Article Text

PDF
Case series
Dump the pump: manual aspiration thrombectomy (MAT) with a syringe is technically effective, expeditious, and cost-efficient
  1. Bradley A Gross1,2,
  2. Ashutosh P Jadhav1,3,
  3. Tudor G Jovin1,3,
  4. Brian Thomas Jankowitz1,2
  1. 1Stroke Institute, University of Pittsburgh Medical Center, Pittsburgh, Pennsylvania, USA
  2. 2Department of Neurological Surgery, Stroke Institute, University of Pittsburgh Medical Center, Pittsburgh, Pennsylvania, USA
  3. 3Department of Neurology, Stroke Institute, University of Pittsburgh Medical Center, Pittsburgh, Pennsylvania, USA
  1. Correspondence to Dr Brian Thomas Jankowitz, Department of Neurological Surgery,Stroke Institute, University of Pittsburgh, Pittsburgh, PA 15213, USA; jankbt{at}upmc.edu

Abstract

Introduction Syringe aspiration for manual aspiration thrombectomy (MAT) is a cost- and time-efficient alternative to an aspiration pump with likely similar efficacy. It is counterintuitive to expect the pump to perform better than direct vacuum with a syringe, as the pump must deliver vacuum additionally through a canister and meters of tubing.

Objective To present in vitro and clinical results of MAT with a syringe.

Methods An in vitro analysis was performed comparing vacuum pressures generated by syringe aspiration and with pump aspiration. This was then complemented with prospective clinical data providing details of angiographic and clinical outcomes for syringe MAT.

Results The in vitro analysis demonstrated that equal to slightly greater vacuum pressures were generated by a 60 cc syringe as compared with the pump in both static and partial flow conditions. In our clinical series, 106/113 acute stroke thrombectomies over a 6-month period were performed with syringe MAT on the first pass. Syringe usage instead of pump tubing and a canister led to a total savings of $58 300. The rate of Thrombolysis in Cerebral Infarction 2b/3 recanalization was 93%. Adjunctive stentriever usage was performed in 23% of cases. Median puncture to reperfusion time was 25 min; mean change in National Institute of Health Stroke Scale score at 24 hours was an improvement of 5.1 (median 6). The in-hospital mortality rate was 10%. Seventy percent of patients were discharged to home (modified Rankin Scale (mRS) score 0–2) or a rehabilitation facility (mRS score 2–4).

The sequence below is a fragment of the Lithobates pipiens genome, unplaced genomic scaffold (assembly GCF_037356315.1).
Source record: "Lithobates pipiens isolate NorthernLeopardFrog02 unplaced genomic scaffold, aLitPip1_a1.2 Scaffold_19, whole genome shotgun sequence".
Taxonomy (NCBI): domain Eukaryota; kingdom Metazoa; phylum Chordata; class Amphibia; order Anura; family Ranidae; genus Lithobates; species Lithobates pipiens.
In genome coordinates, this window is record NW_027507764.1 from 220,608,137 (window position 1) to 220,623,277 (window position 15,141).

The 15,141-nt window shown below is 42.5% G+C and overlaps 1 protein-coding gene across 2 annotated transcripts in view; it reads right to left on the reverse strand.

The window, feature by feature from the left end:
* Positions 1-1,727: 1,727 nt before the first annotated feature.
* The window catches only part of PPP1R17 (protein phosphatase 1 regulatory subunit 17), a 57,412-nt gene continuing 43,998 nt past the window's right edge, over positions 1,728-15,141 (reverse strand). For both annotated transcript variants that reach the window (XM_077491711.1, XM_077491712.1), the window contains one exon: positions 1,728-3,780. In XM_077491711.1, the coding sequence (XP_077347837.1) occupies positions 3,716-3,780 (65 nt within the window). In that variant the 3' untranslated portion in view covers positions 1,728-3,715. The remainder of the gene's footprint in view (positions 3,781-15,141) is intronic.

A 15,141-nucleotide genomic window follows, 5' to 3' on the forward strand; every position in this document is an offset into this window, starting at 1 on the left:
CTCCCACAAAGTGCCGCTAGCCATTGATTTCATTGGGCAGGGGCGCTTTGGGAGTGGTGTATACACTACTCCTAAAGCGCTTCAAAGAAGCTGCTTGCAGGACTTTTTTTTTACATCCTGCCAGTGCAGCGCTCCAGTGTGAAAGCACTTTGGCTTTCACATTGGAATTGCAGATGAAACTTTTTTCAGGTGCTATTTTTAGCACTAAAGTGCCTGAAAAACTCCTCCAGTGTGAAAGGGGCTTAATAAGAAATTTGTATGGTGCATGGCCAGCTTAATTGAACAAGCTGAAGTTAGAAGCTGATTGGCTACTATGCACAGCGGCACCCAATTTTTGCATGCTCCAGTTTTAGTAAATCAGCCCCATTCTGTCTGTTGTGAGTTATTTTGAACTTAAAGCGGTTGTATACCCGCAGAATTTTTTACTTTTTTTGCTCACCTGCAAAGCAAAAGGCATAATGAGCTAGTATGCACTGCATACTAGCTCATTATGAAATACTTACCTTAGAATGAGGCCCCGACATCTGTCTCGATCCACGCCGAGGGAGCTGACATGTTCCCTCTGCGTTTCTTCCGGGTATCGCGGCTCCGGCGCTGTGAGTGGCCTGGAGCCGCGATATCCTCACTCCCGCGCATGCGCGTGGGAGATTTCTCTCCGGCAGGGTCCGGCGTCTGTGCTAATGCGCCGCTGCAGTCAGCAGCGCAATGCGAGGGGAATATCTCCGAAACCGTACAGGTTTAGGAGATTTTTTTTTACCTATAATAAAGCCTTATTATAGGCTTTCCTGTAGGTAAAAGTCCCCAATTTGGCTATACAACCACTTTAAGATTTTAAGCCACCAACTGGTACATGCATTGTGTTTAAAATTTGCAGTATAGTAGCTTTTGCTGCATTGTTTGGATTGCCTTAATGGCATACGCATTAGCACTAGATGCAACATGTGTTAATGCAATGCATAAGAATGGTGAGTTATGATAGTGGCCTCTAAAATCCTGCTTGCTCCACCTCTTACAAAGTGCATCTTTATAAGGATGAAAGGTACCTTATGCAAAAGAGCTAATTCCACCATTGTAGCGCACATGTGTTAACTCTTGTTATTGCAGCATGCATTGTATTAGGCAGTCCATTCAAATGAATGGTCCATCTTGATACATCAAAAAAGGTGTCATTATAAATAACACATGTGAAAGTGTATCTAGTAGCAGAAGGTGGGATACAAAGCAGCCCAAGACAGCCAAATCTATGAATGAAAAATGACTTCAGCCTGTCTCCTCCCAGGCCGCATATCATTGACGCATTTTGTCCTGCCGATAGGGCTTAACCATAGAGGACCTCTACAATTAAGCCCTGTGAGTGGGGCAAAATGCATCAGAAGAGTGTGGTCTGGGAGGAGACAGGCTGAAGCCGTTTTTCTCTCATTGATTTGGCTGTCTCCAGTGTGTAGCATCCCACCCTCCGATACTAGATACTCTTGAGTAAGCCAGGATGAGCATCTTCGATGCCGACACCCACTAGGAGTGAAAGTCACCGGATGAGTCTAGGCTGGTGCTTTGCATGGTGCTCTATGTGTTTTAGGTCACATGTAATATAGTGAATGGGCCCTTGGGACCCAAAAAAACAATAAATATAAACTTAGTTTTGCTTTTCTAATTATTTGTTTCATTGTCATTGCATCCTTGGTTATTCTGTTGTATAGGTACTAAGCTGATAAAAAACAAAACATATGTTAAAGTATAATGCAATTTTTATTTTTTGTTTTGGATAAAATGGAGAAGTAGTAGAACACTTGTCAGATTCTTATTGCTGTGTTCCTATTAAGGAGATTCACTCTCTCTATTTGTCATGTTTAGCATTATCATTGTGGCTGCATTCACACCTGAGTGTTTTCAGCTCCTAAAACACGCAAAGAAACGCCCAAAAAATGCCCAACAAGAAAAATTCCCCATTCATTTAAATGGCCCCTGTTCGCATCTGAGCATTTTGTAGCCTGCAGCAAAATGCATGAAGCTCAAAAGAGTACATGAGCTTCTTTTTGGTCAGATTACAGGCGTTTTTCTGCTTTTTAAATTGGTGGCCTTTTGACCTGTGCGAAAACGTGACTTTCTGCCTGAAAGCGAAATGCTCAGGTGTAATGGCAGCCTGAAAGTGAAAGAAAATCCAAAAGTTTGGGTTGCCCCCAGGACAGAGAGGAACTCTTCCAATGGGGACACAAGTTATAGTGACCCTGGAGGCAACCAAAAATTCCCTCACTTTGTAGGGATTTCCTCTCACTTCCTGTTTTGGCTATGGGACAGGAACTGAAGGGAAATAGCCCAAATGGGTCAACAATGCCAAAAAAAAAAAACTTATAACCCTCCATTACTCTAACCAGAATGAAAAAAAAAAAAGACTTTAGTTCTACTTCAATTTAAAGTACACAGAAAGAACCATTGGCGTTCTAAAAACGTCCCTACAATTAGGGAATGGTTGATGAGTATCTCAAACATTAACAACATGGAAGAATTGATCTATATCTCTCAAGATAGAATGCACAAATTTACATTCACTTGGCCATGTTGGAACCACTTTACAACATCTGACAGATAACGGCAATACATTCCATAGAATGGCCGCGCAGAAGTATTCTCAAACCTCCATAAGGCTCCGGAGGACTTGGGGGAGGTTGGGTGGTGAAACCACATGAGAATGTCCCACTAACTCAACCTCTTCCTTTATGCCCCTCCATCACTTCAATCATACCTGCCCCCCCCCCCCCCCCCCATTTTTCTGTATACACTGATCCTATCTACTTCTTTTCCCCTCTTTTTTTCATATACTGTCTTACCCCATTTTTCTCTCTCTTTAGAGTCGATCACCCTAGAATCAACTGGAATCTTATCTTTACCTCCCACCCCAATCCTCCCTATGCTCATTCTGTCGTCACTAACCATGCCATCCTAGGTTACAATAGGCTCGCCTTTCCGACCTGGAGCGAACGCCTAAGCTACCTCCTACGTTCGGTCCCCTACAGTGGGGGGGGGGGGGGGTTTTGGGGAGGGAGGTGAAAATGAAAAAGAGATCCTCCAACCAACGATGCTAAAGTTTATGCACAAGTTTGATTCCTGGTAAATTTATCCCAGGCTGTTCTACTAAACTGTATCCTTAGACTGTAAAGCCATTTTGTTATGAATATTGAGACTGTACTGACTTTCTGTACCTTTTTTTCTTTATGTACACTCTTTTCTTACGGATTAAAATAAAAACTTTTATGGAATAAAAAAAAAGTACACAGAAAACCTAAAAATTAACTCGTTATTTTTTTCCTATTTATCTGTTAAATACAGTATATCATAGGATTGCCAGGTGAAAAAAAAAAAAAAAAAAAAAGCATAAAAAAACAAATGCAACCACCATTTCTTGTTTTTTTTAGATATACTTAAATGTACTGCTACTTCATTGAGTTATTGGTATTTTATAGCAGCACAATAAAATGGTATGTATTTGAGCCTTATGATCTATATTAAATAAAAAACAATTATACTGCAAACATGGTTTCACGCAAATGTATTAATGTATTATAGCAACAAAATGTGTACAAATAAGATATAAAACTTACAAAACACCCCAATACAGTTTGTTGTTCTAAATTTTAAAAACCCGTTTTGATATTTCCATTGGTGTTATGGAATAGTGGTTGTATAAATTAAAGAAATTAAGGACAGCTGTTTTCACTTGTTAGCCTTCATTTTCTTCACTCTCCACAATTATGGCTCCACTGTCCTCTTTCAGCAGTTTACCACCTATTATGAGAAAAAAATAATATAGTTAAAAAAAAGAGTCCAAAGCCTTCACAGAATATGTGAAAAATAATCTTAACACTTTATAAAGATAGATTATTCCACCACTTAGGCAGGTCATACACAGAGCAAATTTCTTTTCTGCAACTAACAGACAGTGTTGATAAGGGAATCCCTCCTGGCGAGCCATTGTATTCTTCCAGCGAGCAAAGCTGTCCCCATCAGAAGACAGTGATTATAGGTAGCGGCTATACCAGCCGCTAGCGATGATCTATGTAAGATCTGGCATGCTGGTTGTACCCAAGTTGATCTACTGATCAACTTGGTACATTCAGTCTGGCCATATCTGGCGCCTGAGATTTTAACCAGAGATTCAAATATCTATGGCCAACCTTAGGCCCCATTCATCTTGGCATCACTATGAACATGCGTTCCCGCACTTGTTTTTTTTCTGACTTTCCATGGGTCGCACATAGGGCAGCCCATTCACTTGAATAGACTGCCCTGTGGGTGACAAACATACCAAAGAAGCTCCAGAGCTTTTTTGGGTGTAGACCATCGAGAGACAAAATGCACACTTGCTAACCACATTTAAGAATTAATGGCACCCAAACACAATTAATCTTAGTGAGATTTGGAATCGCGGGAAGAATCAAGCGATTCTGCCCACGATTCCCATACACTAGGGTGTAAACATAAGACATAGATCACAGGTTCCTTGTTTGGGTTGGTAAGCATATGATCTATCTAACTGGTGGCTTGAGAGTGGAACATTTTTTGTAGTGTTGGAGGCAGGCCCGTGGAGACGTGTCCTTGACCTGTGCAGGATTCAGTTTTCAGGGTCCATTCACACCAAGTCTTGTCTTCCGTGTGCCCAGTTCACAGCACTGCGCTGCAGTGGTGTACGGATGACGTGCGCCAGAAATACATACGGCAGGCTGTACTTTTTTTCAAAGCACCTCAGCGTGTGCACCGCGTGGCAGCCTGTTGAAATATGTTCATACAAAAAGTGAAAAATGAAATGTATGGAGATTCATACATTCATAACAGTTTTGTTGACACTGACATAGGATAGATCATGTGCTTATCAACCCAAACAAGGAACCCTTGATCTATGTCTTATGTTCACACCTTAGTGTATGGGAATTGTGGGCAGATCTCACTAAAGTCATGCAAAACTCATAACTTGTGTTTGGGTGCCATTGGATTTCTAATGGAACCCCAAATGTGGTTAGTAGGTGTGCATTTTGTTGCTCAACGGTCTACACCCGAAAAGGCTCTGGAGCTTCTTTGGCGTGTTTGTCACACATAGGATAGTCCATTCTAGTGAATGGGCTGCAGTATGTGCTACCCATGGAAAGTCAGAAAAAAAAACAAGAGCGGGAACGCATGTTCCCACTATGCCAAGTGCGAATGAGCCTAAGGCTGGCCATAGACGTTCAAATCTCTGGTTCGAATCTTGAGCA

Conclusion MAT using a syringe is a safe, fast, and more cost-effective approach than using an aspiration pump.

  • thrombectomy
  • stroke

Statistics from Altmetric.com

Footnotes

  • Contributors Drafting the article: BAG. Acquisition of data/data analysis: BTJ, BAG. Reviewed and revised article before submission: all authors. Study supervision: BTJ.

  • Funding This research received no specific grant from any funding agency in the public, commercial or not-for-profit sectors.

  • Competing interests BTJ is a consultant for Medtronic. TGJ is a consultant for Neuravi, Codman Neurovascular, Stryker (PI DAWN; unpaid), Fundacio Ictus (PIREVASCAT; unpaid) and holds stock in Anaconda, Silk Road, Blockade.

  • Ethics approval Pittsburgh IRB.

  • Provenance and peer review Not commissioned; externally peer reviewed.

Request permissions

If you wish to reuse any or all of this article please use the link below which will take you to the Copyright Clearance Center’s RightsLink service. You will be able to get a quick price and instant permission to reuse the content in many different ways.